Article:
The road movie has a long history in film, veering off in different directions, depending on whether the particular story told is at times heartfelt (Little Miss Sunshine), empowering (Thelma and Louise), or soul-searching (Nebraska).
Directed by Paweł Pawlikowski, Ida greatly enriches the canon of road movies. With its Oscar-nominated, breathtaking black and white cinematography, by Łukasz Żal and Ryszard Lenczewski, incredibly fine acting, and woeful, affecting story, Ida is most certainly well deserving of its Oscar nominations it could likely win at this evening’s Academy Awards.
The story is that of a young novitiate nun named Anna (Agata Trzebuchowska) living in Poland in the 1960s. Before she is able to take her final vows to become a fully professed nun, her mother superior informs her that she is to go stay for awhile with her aunt and solely remaining relative, Wanda Gruz (Agata Kulesza). Wanda is a hard-living judge, who most certainly has not led an easy life. She is shown to be a promiscuous woman whose body is worn from years of smoking and drinking, and she has seen the darker side of humanity in her day. She takes Anna in readily and though she may not readily, outwardly show it, it’s clear she cares for the girl, wishing her well as her beloved niece, and also, she takes no time in getting to the point of the story, evincing details of Anna’s history.
It is uncloaked that Anna’s real name is Ida Lebenstein. Her parents were Jews who had been murdered, thus orphaning Ida, who had been taken under the wing of the nuns and raised as a Catholic following World War II. During this time, Wanda had worked as a Communist judge, prosecuting war criminals. This history is briefly alluded to via flashbacks, but not in great detail. It’s tough to get an exact hold on the character of Wanda. She is tragic and enigmatic in her manner and does not let on what she may be truly thinking or feeling, but in this way, she is a fascinating, worldly foil to Ida’s innocent, demure way.
The two embark on their journey together, seeking details of Ida’s past and the truth to their family’s history. The film does take sufficient time delivering details, yet characters are brought in and out of the story tersely and with distinguished matter-of-factness. The pacing and structure of the film is edited with purposeful exactitude, and its 82-minute runtime breezes by almost in a flash, but without ever feeling hurried or rushed.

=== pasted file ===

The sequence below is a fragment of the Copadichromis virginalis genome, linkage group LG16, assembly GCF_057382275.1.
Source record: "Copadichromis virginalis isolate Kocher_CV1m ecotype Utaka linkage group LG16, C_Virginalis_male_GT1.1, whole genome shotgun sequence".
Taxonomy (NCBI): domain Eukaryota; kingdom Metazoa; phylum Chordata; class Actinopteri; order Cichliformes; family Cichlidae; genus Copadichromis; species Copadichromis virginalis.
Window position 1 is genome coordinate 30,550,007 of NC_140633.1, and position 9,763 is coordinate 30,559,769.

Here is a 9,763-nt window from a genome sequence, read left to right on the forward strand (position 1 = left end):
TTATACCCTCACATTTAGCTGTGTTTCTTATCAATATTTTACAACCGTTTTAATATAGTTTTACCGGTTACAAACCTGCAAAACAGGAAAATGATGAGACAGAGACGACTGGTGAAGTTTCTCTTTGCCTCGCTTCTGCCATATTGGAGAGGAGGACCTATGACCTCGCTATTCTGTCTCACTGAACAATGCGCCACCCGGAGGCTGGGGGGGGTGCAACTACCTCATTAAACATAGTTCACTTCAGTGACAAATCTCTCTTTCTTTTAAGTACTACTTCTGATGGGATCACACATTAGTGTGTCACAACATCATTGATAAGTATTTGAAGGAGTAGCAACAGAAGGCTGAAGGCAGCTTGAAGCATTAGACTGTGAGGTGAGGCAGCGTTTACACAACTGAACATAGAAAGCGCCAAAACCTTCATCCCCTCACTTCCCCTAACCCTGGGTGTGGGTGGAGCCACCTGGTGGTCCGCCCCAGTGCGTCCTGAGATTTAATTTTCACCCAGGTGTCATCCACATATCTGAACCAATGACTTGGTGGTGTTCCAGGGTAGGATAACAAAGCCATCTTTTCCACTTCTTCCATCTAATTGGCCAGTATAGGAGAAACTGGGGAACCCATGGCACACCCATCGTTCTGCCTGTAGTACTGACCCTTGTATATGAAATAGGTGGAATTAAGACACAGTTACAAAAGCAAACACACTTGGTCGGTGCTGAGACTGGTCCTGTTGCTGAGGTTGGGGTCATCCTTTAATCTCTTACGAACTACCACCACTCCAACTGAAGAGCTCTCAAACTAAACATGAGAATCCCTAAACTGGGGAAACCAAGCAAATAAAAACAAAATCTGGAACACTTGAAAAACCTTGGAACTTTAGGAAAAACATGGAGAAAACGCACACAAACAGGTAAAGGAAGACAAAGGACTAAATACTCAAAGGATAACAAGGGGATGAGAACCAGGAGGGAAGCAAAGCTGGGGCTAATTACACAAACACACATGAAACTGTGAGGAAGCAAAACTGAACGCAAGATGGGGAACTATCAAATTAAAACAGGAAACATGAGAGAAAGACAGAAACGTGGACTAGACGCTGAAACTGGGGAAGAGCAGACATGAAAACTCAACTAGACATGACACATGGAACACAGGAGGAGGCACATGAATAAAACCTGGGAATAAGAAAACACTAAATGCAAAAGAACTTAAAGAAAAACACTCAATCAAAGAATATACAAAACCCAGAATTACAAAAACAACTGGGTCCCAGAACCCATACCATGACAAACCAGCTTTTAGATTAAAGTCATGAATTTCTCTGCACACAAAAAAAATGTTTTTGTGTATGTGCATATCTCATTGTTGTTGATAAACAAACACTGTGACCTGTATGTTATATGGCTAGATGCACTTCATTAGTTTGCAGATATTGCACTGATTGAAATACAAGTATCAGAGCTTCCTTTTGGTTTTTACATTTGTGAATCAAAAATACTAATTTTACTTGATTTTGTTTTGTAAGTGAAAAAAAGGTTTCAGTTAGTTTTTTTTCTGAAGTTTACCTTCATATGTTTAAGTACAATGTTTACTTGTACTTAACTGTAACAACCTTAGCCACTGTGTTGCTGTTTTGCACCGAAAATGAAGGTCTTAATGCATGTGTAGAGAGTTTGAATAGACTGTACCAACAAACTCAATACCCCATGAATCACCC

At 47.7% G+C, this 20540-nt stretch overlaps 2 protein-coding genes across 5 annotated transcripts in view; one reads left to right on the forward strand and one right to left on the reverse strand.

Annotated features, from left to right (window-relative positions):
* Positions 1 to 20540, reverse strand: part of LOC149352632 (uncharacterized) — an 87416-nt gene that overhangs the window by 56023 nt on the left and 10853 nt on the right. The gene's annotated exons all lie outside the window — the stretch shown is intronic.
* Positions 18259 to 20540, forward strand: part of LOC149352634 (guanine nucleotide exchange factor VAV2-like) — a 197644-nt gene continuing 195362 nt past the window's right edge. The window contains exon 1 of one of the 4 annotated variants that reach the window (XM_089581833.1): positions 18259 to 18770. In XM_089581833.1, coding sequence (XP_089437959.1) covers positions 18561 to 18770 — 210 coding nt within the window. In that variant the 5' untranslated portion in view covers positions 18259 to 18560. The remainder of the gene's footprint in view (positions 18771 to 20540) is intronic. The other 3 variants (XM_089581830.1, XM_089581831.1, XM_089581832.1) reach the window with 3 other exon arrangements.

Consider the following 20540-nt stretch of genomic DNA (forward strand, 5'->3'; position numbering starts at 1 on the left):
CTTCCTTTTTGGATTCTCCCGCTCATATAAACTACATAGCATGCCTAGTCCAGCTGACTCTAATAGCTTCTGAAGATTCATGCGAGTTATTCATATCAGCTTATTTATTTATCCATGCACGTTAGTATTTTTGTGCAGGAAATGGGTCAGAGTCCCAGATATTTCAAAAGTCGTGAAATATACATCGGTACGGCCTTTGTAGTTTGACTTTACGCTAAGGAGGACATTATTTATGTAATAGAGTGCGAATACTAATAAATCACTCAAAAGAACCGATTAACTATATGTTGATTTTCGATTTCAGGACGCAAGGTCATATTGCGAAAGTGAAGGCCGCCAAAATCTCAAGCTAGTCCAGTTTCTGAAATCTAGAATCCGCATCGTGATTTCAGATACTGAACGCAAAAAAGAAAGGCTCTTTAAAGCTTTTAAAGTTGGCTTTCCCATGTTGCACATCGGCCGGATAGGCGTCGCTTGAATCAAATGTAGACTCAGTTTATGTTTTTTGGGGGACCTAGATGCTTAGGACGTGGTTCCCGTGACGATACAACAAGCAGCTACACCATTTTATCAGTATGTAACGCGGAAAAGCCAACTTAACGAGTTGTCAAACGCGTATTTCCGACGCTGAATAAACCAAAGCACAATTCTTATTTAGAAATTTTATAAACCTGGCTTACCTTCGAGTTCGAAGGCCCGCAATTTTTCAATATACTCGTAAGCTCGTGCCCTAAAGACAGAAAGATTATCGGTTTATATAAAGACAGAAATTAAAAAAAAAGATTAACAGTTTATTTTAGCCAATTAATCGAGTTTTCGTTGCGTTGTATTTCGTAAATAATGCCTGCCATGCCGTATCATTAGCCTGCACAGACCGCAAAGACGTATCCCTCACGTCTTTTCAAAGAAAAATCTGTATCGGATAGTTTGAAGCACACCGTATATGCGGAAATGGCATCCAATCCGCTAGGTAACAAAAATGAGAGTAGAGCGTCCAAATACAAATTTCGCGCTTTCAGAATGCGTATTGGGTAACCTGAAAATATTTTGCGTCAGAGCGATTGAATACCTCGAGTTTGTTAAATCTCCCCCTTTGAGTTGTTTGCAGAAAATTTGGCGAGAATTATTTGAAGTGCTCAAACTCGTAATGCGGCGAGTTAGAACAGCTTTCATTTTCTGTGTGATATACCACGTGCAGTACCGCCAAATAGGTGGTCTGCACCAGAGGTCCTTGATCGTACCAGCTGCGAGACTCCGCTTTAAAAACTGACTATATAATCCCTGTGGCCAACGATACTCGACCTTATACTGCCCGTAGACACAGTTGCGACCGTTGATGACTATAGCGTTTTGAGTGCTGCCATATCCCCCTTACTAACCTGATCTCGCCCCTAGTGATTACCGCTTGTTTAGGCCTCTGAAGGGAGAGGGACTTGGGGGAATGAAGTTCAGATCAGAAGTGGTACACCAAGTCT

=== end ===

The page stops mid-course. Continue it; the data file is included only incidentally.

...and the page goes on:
Wanda wishes for Ida to experience a bit of the seedier side of life before she is to take her vows, so along their journey she picks up a hitchhiker named Lis (Dawid Ogrodnik), but Ida shows little to no interest in following suit with Wanda’s game, at least, not at this point in the story.
Side storylines such as this serve their purpose well, as the appalling atrocities of the events that occurred during the war need balancing in being told, in order to more fully enlighten the viewer in a more well-rounded fashion. The film does not hold back on the grotesque, but nor does it ever aim to needlessly shock or wantonly traumatize its audience.
Wanda and Ida make their way to the home in which Ida was born, as their mission is to find the bodies of Ida’s parents, give them a proper burial, and learn the truth about their deaths. Living there currently is a Pole named Feliks Skiba (Adam Szyszkowski), whom Wanda had left to look after the Lebensteins years ago. Feliks at first appears to be a favorable help in their uncovering of the past, but his intentions reveal themselves to be far less than savory, and his role in their past turns out to be alarmingly gruesome.
To reveal any further developments would be to give away the meat of this tender story’s twists and turns, and that is better left to be discovered by viewers on their own, as this rich and richly-drawn film is something of a little masterpiece. Its screenplay by Paweł Pawlikowski and Rebecca Lenkiewicz is written with carefully edited exactitude, as the characters never say anything that doesn’t need to be said. It has a distinctly Polish feel, and it draws the viewer into the film with great anticipation and curiosity as to where the story will lead. The movie is sparse on any kind of frills, and it is all the better for it, as it greatly benefits from this straightforward style of filmmaking.
Ida is truly one not to be missed.
4.5 out of 5 stars.